Norfolk District Attorney Michael W. Morrissey Warns
Medicare Subscribers of New Medicare Scans

Beginning in April of 2018, Medicare will stop using individual social security numbers for identification and will instead provide beneficiaries with new identification numbers called Medicare Beneficiary Identifiers (MBIs).  The change is part of a larger effort to reduce seniors’ exposure to identity theft and fraud by better protecting coveted social security numbers. 

Although intended to protect victims from fraud and identify theft, scammers are using this Medicare change to scam seniors and rob them of their hard earned money.  Scammers are calling Medicare beneficiaries pretending to be employed by Medicare and seeking to verify their Medicare number before Medicare can issue their new MBI.  Believing they are taking important next steps in obtaining their new Medicare card, unsuspecting beneficiaries provide their old Medicare number to scammers.  Unbeknown to the Medicare beneficiary, they just provided their sensitive social security number to a scammer to exploit. 

Other Medicare beneficiaries are receiving telephone calls from scammers indicating they work for Medicare and threaten to shut off their Medicare benefits if they do not cooperate and verify their existing Medicare number. Others are being ordered to forward payment to scammers before they will receive their new Medicare card.

It is important for beneficiaries to know that Medicare will not call you to obtain or verify your Medicare numbers. They already have them.  There is no “confusion” with your Medicare care number, regardless of what a caller might say.

Each member’s new Medicare card will arrive without any action or payment on your part and will be mailed to the same mailing address that Medicare uses to correspond with you regularly.  The new card will not change your current Medicare coverage or benefits.

If you receive a call from someone purporting to be from Medicare, hang up and report the call to Medicare at 1-800-MEDICARE (1-800-633-4227) and to the Massachusetts Senior Medicare Patrol Program (MA SMP) at 800-892-0890 or at

Please share this information with family and friends to protect them from such scams.

The Massachusetts Senior Medicare Patrol Program advises beneficiaries to Protect, Detect and Report. Whether you believe your personal identifying information has been compromised through a Medicare scam or any other kind of scam, you are encouraged to follow these tips:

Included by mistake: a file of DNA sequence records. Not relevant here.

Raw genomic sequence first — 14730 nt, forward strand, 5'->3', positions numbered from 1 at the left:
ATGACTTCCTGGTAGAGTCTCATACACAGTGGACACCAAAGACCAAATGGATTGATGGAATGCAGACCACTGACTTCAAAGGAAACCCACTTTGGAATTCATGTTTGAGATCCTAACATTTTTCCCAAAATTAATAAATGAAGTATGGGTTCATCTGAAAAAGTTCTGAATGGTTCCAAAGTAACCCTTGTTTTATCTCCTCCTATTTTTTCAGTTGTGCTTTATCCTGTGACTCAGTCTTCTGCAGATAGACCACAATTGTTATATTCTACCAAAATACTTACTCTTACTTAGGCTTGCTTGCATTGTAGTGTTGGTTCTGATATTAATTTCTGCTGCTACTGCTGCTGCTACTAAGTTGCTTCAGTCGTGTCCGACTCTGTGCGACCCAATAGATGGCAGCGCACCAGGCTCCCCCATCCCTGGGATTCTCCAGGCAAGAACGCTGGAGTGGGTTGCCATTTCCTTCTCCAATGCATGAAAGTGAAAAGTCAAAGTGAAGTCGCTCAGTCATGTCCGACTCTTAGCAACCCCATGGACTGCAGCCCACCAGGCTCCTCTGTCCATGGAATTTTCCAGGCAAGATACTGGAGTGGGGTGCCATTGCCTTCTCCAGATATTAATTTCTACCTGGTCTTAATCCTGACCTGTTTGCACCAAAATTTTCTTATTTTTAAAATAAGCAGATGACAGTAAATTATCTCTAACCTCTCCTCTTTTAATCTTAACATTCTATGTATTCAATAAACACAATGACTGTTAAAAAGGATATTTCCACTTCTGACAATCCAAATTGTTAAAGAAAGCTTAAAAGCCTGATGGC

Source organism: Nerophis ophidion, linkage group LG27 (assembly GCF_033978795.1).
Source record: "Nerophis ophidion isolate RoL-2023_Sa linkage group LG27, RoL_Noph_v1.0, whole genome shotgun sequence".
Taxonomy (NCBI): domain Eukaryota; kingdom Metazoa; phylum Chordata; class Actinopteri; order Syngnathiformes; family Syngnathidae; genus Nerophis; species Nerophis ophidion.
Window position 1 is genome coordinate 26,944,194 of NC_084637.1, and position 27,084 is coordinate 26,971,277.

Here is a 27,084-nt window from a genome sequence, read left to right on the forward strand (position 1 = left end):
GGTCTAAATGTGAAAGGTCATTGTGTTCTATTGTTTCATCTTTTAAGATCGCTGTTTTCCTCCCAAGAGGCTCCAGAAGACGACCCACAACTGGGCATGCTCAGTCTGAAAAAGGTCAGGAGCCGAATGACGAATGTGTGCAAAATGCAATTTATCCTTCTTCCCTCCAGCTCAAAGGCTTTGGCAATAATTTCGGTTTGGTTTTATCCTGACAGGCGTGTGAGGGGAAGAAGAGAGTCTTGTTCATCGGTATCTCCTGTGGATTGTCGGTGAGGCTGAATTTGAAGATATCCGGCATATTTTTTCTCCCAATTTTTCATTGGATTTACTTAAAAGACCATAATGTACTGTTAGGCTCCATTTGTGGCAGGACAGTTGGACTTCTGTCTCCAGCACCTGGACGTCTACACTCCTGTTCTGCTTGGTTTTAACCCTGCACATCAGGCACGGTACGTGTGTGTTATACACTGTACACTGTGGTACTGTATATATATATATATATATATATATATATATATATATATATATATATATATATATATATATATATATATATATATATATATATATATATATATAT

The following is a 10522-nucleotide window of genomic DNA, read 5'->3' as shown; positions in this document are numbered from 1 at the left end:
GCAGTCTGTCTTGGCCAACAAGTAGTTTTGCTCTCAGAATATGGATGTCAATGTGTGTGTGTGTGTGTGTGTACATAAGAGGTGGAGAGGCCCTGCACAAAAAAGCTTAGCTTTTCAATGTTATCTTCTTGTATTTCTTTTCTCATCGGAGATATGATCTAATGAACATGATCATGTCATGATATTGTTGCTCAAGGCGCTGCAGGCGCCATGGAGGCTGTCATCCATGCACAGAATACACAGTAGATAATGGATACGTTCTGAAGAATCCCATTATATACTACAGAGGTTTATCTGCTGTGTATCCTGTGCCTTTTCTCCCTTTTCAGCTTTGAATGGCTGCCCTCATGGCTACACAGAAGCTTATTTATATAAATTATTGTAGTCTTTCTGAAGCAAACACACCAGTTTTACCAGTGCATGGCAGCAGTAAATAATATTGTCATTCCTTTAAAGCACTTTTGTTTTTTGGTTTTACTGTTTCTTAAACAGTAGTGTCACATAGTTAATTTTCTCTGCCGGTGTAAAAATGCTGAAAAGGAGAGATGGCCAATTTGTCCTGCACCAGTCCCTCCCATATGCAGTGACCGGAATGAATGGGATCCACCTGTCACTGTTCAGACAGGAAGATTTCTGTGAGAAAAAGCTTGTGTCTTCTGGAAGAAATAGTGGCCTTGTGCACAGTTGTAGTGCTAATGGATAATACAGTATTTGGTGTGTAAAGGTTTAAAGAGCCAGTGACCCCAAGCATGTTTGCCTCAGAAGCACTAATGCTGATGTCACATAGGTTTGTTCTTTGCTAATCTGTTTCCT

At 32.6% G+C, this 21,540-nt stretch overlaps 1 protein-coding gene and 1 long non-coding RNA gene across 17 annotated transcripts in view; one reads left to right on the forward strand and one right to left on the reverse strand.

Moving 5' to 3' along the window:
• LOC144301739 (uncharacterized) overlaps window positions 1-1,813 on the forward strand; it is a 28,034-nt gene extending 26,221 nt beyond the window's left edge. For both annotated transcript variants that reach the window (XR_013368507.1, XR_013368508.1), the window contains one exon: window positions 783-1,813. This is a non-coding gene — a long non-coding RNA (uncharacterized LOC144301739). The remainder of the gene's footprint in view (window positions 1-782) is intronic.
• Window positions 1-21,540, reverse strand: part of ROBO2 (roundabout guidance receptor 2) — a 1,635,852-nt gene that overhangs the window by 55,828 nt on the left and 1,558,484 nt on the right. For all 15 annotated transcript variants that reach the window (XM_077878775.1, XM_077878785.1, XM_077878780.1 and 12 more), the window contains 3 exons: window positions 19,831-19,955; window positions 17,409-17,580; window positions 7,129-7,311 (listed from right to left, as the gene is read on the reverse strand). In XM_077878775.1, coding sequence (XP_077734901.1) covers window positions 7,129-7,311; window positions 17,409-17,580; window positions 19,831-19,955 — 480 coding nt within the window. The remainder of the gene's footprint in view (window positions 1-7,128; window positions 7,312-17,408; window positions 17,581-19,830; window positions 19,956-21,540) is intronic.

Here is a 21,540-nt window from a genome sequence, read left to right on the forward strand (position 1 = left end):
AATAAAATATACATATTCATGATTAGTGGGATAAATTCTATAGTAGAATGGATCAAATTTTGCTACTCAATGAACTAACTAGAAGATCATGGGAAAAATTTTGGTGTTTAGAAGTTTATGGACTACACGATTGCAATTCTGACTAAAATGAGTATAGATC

Never give out your Medicare number to a stranger or solicitor. Medicare does not call or visit you to sell you anything. Don’t carry your card unless you need it. Save Medicare Summary Notices and Part D Explanation of Benefits. Shred them when no longer needed.

Carefully review your Medicare Summary Notice and Part D Explanation of Benefits for mistakes. You can access your Medicare account 24 hours a day at www. Look for charges for something you did not get, billing for the same thing twice and services not ordered by your doctor.


Report errors, fraud or abuse you suspect as soon as possible to Medicare at 1-800-MEDICARE (1-800-633-4227) and the MA Senior Medicare Patrol at 800-892-0890.


Norfolk District Attorney Michael W. Morrissey Warns Residents
To Be Wary of Rental Scams

Have you been saving your money to afford a vacation on the beach? Or to escape the cold New England winter in Florida?  District Attorney Morrissey warns residents to use caution before making a deposit on your next vacation/rental property.  Prior to giving up your hard earned money, it is imperative that residents do their homework to ensure you are dealing with a legitimate rental property, a legitimate renter, and that you are getting what you are paying for.  Scammers are robbing residents of their hard earned money daily.

Online searches for vacation rentals usually include beautiful photos with descriptions that make it inviting to put a deposit on your upcoming vacation or rental property.  Online portals, including Craigslist, AirBnB, VRBO (Vacation Rentals by Owner) and other legitimate sites try to protect their online visitors by offering secure payment and reviews.  However, scammers are often one step ahead of legitimate companies.  So  before you give money to a potential landlord, google the rental property and ensure it actually exists.  Check google map and look at the street or aerial view of the property to ensure it matches the ad description. Search online for the homeowner’s name and confirm the name matches the name on the lease agreement.

Do not pay cash or wire money to individuals under any circumstances.  Most legitimate companies have the option of paying by credit card.  Credit card companies provide the ability to challenge a fraudulent charge and provide certain protections not otherwise available to residents if you pay by cash or wire money.

When deciding on renting property, if the price of the rental property seems too good to be true, it probably is.